In most cases accepting expensive gifts from someone you have just met and do not fully know is to be treated with extreme caution. Some cases have shown those who seem incredibly generous with gifts are actually deeply controlling in relationships and looking to create obligations. This can include constantly telling someone how their gift should be used, when to use it and if not in the way the giver intended or enough thanks given, belittling and demeaning behavior ensues. The gift recipient is then branded as ungrateful and all sorts of badmouthing results. They might even use anything given as a way to continue contact once things have ended and you've removed yourself from the situation.

In private eye Gavin De Becker's book Gift of Fear he cautions to think about the possible future ramifications of your actions and how accepting things and drawing out the giving back process can end up facilitating stalking. Showing how a simple no thank you with as little emphasis placed on it as possible and moving on can be the best answer to everything.

The Breakup. Another common question is do I have to return gifts once a relationship ends? In the olden days etiquette dictated that expensive gifts went back to the giver if they were "romantic" in nature--right down to love letters so that, if need be, they could be burned by the writer. Nowadays this has become less cut & dry. Although, even way back in the 1600's this was cause for debate (see 32 Questions on Love here). During recent conversations someone pointedly said, "why would you want to keep something from such a painful experience? It will always remind you of it and them.". My sentiments exactly if it was indeed painful but just because something romantic ends does not automatically mean pain was involved. There are often delightful relationships which are moments in time and a gift in themselves. I guess that can be the decisive factor... negative, positive or memories attached to gifts that are holding a person back. I actually found the remnants of someone who did this right here, with the stung receiver of the returned gift keeping it for a lifetime.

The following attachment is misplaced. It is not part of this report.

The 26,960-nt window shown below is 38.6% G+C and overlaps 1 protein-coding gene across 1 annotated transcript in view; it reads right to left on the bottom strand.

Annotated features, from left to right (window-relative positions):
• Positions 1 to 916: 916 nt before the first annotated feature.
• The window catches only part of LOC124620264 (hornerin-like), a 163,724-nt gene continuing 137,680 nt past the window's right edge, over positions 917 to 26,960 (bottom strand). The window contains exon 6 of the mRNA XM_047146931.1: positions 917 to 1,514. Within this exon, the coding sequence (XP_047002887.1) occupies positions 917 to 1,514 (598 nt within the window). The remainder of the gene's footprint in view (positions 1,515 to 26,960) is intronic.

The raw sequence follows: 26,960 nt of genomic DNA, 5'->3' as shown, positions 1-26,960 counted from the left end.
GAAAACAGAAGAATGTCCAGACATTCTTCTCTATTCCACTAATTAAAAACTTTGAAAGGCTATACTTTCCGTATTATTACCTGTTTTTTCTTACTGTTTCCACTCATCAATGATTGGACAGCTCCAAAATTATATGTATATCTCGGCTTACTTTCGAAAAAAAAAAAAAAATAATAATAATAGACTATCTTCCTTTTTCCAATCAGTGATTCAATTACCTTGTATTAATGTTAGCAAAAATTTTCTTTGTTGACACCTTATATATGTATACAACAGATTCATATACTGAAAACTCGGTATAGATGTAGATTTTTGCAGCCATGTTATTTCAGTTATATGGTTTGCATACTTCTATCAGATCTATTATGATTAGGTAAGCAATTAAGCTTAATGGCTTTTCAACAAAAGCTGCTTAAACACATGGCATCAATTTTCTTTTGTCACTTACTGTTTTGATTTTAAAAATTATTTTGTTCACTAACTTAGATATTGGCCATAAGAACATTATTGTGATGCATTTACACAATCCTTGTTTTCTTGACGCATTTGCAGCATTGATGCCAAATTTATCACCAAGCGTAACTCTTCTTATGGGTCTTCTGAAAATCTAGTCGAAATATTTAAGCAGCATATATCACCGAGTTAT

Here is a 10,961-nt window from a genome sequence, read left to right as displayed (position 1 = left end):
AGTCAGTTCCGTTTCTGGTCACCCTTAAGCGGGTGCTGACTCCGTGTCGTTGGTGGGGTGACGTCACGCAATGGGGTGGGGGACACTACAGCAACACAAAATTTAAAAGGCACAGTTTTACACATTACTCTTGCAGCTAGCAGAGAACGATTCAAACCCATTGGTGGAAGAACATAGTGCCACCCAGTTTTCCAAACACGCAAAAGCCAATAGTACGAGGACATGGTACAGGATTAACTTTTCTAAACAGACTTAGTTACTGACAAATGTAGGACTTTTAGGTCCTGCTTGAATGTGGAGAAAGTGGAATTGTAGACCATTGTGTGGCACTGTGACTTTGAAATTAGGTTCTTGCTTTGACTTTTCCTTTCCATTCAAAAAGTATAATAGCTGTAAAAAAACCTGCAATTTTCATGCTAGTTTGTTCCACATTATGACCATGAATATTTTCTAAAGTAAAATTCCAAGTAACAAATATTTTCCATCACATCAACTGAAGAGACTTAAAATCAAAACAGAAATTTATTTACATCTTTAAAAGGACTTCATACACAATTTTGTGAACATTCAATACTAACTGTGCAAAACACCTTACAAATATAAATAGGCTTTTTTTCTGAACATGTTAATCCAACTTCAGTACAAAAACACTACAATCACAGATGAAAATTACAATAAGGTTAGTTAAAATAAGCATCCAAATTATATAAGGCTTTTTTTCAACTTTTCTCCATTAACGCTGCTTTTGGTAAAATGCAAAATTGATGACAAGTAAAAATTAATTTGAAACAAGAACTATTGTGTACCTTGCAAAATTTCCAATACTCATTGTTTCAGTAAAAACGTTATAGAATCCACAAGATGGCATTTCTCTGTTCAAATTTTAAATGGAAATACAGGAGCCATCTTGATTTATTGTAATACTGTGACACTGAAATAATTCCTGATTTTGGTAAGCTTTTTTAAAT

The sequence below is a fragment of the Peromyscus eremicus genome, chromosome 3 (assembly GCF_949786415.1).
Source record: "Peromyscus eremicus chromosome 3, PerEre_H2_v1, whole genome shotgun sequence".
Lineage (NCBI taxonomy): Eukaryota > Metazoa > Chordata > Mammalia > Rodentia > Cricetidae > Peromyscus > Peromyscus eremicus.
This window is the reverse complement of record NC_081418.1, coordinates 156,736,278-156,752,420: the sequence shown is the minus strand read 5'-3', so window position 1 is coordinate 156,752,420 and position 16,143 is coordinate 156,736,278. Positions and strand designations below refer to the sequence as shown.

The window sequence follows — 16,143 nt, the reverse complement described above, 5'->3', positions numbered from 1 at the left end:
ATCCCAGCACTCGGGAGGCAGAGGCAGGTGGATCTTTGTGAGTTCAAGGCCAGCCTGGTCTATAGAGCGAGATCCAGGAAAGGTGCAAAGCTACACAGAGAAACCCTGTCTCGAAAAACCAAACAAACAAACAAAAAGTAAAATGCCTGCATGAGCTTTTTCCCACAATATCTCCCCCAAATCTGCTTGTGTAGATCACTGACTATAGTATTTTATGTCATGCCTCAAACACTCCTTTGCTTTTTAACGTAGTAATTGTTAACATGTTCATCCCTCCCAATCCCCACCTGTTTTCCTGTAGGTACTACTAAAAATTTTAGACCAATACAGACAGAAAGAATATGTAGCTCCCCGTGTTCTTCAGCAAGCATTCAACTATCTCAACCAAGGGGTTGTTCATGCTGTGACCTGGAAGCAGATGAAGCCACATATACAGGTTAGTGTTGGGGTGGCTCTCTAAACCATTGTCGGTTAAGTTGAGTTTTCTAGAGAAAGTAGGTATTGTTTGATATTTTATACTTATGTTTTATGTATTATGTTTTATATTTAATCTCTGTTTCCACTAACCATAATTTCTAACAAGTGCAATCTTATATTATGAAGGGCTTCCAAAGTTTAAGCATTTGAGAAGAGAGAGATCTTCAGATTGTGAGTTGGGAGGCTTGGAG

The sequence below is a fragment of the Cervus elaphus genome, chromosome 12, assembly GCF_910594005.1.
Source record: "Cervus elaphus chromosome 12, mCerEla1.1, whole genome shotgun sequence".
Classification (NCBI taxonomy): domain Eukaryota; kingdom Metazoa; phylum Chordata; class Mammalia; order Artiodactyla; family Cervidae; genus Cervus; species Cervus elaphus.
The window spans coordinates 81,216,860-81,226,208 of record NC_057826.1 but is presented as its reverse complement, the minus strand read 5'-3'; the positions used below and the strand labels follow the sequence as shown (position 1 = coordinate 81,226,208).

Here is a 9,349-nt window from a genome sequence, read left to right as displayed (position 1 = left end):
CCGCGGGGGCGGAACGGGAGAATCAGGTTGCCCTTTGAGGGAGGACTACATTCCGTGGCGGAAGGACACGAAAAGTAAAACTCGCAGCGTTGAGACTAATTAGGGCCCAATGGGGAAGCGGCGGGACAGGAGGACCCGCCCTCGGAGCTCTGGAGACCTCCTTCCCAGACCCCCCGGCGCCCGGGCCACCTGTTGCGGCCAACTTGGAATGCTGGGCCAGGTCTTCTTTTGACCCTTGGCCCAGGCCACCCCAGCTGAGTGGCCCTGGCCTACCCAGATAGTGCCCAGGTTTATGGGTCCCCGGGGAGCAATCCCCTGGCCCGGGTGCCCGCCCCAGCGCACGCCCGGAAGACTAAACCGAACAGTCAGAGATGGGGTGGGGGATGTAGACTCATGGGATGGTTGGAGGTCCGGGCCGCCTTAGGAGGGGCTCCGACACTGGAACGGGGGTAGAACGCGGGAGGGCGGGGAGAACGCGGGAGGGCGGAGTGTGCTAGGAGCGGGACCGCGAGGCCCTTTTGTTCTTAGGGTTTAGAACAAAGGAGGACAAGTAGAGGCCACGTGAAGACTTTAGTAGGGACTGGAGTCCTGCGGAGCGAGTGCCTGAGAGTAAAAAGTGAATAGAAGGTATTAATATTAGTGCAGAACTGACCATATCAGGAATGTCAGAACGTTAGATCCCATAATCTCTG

Again the advice from Gavin De Becker above finds itself very pertinent to these situations as I've seen many cases go into retaliatory litigation, begging the questions, is it really worth it? Probably not. Also look at the laws regarding broken engagements and returning rings which from an etiquette point of view was always returned to the groom (or giver).
In a similar vain to the breakup above is the need to return and say no thank you to gifts if a wedding is called off. Lillian Eichler Watson writes in her etiquette book, "If wedding presents have been received from friends these also must be returned (along with expensive gifts, letters and the engagement ring back to the groom) with a brief note explaining that the wedding is not to take place. It is necessary to thank the donor as warmly as if nothing had happened." She goes on to say, "It takes a great deal of courage to face the situation bravely and to go through without a sacrifice of dignity. One thing must be remembered: Don't be afraid of what people will say. It is not their happiness which is at stake. "